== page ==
10 Native Trees Landscape Designers Love

7. Texas Mountain Laurel
(Dermatophyllum secundiflorum)
Native to the southwestern United States

Loved by: Gregory Thomas of CG&S Design-Build in Austin, Texas

Why this tree: “It’s a hardy evergreen shrub that can be trained into a small, multitrunked tree,” Thomas says. He adds that Texas mountain laurel’s pendulous, grape candy-scented flowers in early spring are a standout feature, with attractive seedpods following. (Caution: The seeds inside the pods are poisonous.)

Special features: “It’s drought-resistant and fine with our intense heat and periodic deep freezes. It’s happy in our alkaline limestone soils. It’s slow-growing — meaning that it’s a long-lived, durable species. It’s also a legume, and as such sets its own nitrogen in the soil, and it needs little input,” Thomas says, adding that it will appreciate being deeply watered in drier times.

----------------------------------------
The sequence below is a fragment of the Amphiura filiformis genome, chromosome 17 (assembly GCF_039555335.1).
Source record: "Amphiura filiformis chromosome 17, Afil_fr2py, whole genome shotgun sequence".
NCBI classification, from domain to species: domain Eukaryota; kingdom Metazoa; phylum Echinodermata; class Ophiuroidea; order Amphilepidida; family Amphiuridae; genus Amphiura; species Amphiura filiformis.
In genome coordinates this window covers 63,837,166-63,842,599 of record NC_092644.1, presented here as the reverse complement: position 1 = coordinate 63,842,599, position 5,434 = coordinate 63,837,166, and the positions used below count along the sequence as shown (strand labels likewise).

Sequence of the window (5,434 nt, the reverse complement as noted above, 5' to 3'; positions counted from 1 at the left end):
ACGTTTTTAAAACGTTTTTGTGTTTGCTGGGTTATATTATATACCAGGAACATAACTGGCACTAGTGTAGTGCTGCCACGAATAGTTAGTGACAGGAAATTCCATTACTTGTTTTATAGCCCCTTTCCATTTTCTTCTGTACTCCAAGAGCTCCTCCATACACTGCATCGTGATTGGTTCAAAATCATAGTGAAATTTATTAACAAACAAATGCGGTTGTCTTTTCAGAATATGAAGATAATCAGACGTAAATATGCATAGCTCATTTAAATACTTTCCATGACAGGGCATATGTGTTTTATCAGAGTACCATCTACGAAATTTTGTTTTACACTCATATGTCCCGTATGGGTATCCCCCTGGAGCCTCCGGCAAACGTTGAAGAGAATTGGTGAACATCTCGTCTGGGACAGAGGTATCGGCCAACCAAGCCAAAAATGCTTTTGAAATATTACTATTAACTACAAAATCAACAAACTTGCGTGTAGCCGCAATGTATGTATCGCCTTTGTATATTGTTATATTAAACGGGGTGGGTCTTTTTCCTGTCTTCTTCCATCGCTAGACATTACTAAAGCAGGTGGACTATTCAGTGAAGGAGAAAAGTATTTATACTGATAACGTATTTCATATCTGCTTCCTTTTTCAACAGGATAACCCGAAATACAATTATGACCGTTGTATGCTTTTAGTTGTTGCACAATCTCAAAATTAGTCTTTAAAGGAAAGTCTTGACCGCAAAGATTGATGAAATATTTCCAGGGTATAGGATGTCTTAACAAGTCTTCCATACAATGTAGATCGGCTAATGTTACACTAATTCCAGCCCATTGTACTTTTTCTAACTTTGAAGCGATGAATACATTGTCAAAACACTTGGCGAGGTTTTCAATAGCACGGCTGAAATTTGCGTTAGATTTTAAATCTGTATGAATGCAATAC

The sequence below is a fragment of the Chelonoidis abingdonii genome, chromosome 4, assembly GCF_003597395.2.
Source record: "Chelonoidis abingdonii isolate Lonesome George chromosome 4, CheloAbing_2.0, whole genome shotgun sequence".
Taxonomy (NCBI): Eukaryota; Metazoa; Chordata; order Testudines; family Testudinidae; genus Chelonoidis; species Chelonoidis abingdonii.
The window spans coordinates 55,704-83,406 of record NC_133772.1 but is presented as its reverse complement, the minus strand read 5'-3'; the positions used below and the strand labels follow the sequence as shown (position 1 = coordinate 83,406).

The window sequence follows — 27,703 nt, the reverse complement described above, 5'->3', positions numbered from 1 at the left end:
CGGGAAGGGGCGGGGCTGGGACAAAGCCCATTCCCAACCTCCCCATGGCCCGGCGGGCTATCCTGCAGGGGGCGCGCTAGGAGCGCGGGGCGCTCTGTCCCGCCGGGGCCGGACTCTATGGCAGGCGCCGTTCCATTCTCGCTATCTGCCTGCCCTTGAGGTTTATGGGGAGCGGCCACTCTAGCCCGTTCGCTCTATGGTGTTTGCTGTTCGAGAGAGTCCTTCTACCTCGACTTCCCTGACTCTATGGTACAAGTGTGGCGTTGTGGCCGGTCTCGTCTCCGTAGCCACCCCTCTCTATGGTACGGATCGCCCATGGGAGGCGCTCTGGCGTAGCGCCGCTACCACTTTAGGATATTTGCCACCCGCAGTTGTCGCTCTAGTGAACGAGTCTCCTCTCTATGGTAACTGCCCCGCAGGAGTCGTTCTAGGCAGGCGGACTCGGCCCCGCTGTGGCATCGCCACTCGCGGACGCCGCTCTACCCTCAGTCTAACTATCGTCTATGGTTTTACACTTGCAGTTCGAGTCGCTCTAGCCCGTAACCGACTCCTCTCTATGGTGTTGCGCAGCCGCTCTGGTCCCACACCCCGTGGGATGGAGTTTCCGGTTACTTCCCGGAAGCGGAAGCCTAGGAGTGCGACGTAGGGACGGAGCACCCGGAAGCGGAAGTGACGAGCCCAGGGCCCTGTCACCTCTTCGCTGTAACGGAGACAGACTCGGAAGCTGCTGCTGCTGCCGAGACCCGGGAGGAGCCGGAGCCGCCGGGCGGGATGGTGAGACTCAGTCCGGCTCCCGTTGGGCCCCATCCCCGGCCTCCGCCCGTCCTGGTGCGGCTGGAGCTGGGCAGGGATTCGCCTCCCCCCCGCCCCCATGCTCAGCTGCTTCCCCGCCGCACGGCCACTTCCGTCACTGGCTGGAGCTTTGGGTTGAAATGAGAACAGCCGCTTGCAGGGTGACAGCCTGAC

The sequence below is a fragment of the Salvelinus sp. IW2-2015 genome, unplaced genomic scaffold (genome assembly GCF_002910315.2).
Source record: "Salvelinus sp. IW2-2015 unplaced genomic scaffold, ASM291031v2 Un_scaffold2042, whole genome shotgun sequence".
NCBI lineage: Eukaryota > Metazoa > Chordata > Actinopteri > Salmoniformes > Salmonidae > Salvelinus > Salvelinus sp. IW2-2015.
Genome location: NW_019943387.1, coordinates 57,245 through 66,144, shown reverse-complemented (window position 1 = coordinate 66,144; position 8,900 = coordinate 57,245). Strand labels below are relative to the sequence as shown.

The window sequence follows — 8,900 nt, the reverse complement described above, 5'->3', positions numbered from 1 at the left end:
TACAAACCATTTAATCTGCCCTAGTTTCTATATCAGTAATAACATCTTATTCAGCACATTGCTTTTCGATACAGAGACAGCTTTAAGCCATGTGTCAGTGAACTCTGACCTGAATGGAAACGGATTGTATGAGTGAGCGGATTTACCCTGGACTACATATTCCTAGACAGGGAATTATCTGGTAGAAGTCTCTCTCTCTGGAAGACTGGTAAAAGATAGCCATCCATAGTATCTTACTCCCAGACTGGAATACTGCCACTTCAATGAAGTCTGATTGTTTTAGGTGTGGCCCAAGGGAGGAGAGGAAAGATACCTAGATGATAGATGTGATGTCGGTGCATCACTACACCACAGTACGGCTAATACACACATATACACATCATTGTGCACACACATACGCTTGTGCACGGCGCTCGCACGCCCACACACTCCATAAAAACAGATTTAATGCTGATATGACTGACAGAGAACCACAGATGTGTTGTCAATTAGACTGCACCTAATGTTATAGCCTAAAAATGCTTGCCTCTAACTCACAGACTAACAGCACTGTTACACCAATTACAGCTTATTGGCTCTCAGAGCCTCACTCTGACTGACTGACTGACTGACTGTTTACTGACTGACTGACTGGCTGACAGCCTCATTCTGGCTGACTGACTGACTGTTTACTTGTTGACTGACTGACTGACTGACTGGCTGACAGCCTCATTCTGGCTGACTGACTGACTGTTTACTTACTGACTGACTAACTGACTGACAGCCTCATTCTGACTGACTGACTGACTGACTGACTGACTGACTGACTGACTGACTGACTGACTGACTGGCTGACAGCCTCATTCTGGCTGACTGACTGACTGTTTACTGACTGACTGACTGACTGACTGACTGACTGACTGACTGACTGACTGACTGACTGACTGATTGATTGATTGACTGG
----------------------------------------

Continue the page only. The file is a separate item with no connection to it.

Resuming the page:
Growing tips: As Texas mountain laurel grows, “try gradual, selective pruning to slowly transform it from a shrub into a multitrunk tree. It blooms best when planted in full sun,” Thomas says. He adds that it can become susceptible to a certain caterpillar type, which can be removed by hand, water or other means if the infestation is particularly bad. And note that this tree “doesn’t like to be transplanted. At all. Ever. No way,” Thomas says.

Where it will grow: Hardy to 15 degrees Fahrenheit, or minus 9.4 degrees Celsius (zones 8 to 10)
Water requirement: Low
Light requirement: Full sun to partial shade
Mature size: Up to 15 feet tall and wide